Optical genome mapping

OGM was performed as part of a recently published study at the initial time point (first time point) of AML diagnosis with bone marrow aspirate (BMA) and analyzed using Bionano Access v1.6. After the end of leukocyte nadir following reinduction treatment, consecutive OGM analysis of BMA was performed (second time point). UHMW DNA was isolated using an isolation kit from Bionano Genomics following the manufacturer’s protocol. The DNA motif CTTAAG was labeled fluorescently by direct label and stain technology using a pattern recognition enzyme according to the manufacturer’s instructions [direct labeling enzyme 1 (DLE-1), Bionano Genomics]. Optical scans were performed on a Saphyr platform (Bionano Genomics) using a G2.3 chip. Raw molecule data generated by OGM from samples collected at two different time points were computed using the Rare Variant pipeline (RVP) of Bionano Solve v3.7 and analyzed by the latest Bionano Access release v1.7, adding allele frequency estimates for SVs and an optimized nomenclature. OGM data showed an effective post-analysis 403-fold coverage at the initial time point and a 395-fold coverage after induction therapy. Quality metrics were reached for both samples. GRCh37/hg19 human genome reference was used for alignment.

Output SVs and CNVs were filtered against masks for known regions of high variance and default confidence cutoffs in Bionano Access v1.7 (insertion 0, deletion 0, inversion 0.7, duplication -1, intra-fusion 0.05, inter-translocation 0.05). SVs were filtered for absence in a control population consisting of 179 healthy controls provided by the manufacturer (Bionano Genomics). The remaining SVs were evaluated for their confidence, uniqueness, gene annotation overlaps, and presence in the Database of Genomic Variants (DGV). T-cell receptor (TCR) loci SVs were reported without filtering against controls, as somatic mutations are part of physiological T-cell maturation processes. All CNVs after CNV mask filtering using default confidence cutoffs (0.5 Mbp for size and 0.99 for confidence) were reported.

Fluorescence in situ hybridization

To confirm the gene fusion DDX3X: MLLT10, FISH analysis on interphase nuclei was performed. FISH probes were hybridized to bone marrow smears according to manufacturer’s instructions (MetaSystems, Altlussheim, Germany). A 193-kilobase probe covering the whole DDX3X locus including STS markers HUMSWX1304/RH1146 to DBX was synthesized (DDX3X-20-AQ; Empire Genomics), and a commercially available probe for the detection of KMT2A::MLLT10 [XL t (10;11) MLLT10/KMT2A DF, MetaSystems, Altlussheim, Germany] was applied.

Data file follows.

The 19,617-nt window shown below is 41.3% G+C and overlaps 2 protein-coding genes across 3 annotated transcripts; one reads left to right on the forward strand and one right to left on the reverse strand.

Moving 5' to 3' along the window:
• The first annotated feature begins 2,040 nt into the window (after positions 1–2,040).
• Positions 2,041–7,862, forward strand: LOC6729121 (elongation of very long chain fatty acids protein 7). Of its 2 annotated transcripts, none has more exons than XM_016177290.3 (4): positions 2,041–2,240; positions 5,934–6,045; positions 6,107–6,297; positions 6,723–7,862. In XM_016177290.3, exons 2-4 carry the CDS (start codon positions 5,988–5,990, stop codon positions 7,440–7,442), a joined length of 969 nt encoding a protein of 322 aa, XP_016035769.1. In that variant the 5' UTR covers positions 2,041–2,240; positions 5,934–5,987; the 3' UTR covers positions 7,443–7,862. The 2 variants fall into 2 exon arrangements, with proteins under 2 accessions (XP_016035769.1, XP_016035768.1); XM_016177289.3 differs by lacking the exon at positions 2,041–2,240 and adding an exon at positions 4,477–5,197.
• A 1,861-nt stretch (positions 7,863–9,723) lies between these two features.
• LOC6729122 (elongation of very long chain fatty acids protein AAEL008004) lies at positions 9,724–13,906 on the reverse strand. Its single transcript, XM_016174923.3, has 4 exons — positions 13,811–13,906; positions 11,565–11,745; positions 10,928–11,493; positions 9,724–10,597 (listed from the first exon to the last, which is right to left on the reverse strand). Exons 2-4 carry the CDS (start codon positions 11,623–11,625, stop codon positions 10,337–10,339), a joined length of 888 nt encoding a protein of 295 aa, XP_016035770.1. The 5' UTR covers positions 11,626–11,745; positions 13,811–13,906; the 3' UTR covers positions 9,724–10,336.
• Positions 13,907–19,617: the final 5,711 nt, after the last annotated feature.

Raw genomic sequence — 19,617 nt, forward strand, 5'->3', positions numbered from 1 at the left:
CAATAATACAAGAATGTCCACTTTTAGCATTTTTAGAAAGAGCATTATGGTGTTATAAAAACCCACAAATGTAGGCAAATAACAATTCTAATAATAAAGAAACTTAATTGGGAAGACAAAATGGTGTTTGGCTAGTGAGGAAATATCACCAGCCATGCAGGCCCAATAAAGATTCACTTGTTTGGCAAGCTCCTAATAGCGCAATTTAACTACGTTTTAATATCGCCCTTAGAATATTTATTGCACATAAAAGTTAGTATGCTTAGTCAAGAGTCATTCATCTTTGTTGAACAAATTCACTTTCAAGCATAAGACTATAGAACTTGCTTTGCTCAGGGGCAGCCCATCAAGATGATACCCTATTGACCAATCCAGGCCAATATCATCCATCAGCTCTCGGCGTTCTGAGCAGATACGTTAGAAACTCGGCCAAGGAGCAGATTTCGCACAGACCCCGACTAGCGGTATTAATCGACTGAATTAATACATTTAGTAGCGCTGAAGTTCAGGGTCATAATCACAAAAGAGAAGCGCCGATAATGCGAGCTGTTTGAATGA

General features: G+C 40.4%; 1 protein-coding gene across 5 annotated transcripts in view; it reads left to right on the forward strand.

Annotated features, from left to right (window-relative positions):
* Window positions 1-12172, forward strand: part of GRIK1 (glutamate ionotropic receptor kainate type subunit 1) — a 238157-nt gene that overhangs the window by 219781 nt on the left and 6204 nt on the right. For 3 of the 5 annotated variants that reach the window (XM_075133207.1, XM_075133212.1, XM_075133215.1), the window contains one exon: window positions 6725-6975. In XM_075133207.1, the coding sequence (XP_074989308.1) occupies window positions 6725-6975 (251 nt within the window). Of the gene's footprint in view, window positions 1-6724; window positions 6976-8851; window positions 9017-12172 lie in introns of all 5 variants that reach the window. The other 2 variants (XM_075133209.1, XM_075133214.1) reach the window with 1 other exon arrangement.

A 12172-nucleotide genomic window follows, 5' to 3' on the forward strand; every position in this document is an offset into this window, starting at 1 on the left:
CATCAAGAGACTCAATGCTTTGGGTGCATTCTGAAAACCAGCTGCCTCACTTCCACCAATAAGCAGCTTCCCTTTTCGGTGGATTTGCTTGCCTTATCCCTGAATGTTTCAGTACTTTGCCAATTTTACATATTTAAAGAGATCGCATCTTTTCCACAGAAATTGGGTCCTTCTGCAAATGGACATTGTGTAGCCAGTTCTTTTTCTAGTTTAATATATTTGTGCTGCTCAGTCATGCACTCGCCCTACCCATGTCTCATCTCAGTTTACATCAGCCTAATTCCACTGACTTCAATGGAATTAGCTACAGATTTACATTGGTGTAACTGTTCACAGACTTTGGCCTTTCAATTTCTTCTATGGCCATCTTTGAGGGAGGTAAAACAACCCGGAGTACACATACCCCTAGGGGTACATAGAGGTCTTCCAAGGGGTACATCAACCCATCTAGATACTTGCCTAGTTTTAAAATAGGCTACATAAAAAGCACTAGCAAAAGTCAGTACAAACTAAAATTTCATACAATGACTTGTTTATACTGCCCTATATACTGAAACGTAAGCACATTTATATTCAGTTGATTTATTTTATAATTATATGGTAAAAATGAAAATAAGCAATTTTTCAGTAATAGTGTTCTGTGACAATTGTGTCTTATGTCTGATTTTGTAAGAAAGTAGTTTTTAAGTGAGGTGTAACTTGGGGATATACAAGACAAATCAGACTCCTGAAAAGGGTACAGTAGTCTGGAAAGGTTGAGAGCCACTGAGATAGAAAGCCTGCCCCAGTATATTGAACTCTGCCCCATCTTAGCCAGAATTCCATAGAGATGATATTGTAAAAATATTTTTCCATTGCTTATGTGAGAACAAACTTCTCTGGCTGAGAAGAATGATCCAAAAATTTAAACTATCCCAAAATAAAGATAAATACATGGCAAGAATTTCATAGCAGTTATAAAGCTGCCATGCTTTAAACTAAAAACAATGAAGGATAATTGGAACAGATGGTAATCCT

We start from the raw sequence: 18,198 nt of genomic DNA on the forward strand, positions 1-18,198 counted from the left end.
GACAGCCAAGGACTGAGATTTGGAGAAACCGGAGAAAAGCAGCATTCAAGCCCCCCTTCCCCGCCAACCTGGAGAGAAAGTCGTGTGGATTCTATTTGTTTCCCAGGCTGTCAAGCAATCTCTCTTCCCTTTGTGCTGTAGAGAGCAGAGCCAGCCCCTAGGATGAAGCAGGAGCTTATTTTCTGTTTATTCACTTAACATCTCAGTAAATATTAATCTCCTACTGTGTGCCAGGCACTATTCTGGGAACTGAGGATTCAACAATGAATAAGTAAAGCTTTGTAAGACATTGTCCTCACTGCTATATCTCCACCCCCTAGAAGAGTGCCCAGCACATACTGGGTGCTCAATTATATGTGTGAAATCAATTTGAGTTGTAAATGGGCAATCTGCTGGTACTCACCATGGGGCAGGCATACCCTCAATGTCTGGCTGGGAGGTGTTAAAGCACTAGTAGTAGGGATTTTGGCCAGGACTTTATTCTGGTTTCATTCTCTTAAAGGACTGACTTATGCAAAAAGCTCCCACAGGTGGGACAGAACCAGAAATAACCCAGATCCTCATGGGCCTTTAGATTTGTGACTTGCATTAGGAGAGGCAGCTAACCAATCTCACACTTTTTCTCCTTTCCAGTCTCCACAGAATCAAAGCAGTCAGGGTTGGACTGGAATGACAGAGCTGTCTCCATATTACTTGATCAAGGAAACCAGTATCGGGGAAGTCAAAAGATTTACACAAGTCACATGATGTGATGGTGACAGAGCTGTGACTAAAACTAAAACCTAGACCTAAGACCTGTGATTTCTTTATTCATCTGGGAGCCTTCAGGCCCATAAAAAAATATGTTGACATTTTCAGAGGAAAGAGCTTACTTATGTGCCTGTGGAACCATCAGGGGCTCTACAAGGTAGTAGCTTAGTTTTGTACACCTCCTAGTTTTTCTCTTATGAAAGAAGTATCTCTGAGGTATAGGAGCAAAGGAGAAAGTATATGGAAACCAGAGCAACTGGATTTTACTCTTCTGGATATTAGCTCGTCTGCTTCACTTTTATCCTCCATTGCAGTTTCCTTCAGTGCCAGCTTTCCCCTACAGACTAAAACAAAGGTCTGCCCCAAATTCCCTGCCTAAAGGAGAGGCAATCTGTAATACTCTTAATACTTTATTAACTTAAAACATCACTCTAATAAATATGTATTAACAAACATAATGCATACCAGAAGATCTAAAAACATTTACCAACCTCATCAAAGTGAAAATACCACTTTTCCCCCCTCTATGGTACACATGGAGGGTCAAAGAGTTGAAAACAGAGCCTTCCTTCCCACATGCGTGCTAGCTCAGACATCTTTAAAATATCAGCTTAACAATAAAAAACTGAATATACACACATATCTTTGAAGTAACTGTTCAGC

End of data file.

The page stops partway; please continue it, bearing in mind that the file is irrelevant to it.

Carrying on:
Whole-exome sequencing

A WES library was constructed using SureSelectXT Human All Exon V7 (Agilent Technologies) and sequenced on NovaSeq 6000 instrument (Illumina). Sequence alignment, variant calling, and annotation were performed using Varvis bioinformatics pipeline v1.20.0 (Limbus Medical Technologies). For evaluation of myeloid cancer-related mutations, the coding sequences of 54 genes based on a commercially available myeloid NGS panel (TruSight Myeloid Sequencing Panel, Ilumina) and four case-specific genes based on OGM results (DDX3X, MLLT10, NF1, SUZ12) were analyzed for SNVs and CNVs. All detected SNVs with a population frequency <1% in gnomAD database were extracted and rated according to current cancer sequence variant interpretation standards of AMP consensus for myeloid cancer-related genes. DDX3X:MLLT10 breakpoint search was done using the Varvis alignment by manual inspection in Integrative Genome Viewer (IGV), and fusion was confirmed using BLAT search tool University of California Santa Cruz (UCSC) and Sanger Sequencing (3500xL Genetic Analyzer, Applied Biosystems) (detailed information in Supplementary Material 1) (13, 14).

T-cell receptor clonality and junction analysis

To confirm clonal TCR TRD V(D)J recombination, Sanger sequencing was performed using primers for the amplification of TRDV1 and TRDJ1 generated using sequences of a EuroClonality-NGS validation study (sequences available upon request) (15). Sequencing was performed on a 3500xL Genetic Analyzer (Applied Biosystems). Sequence was analyzed using IMGT/V-Quest v3.5.29 incorporating TCR mutation junction analysis and reading frame evaluation (16).

Results

Patient characteristics and disease course

At initial diagnosis (first time point) in December 2020, the 21-year-old female patient presented with peripheral leukocytosis of 81 × 109/L accompanied by thrombocytopenia concomitant to a bone marrow infiltration of >90% with myelomonocytic blasts including some Auer rods (Figures 1A, B). Immunohistological workup revealed a weak expression of lysozyme and myeloperoxidase. Flow cytometry showed the expression of CD33, CD34, CD38, HLA-DR, and CD117, as well as aberrant expression of CD7 (Figure 1C). CD1a, surface and cytosolic CD3, and TCR were not detected. Cytogenetics reported a normal karyotype in the bone marrow sample, but only three metaphases could be evaluated. Molecular fragment length analysis subsequent to PCR amplification showed FLT3-ITDhigh (ratio 0.759) and biallelic heterozygous CEBPA mutations. Fusion genes were not detected in a standard RT-PCR panel (Menotype AMLplexQS) and neither IDH1, IDH2, NPM1, FLT3-TKD (PCR/fragment length analysis) nor ASXL1, RUNX1, TP53 [next-generation sequencing (NGS)] mutations were reported.

FIGURE 1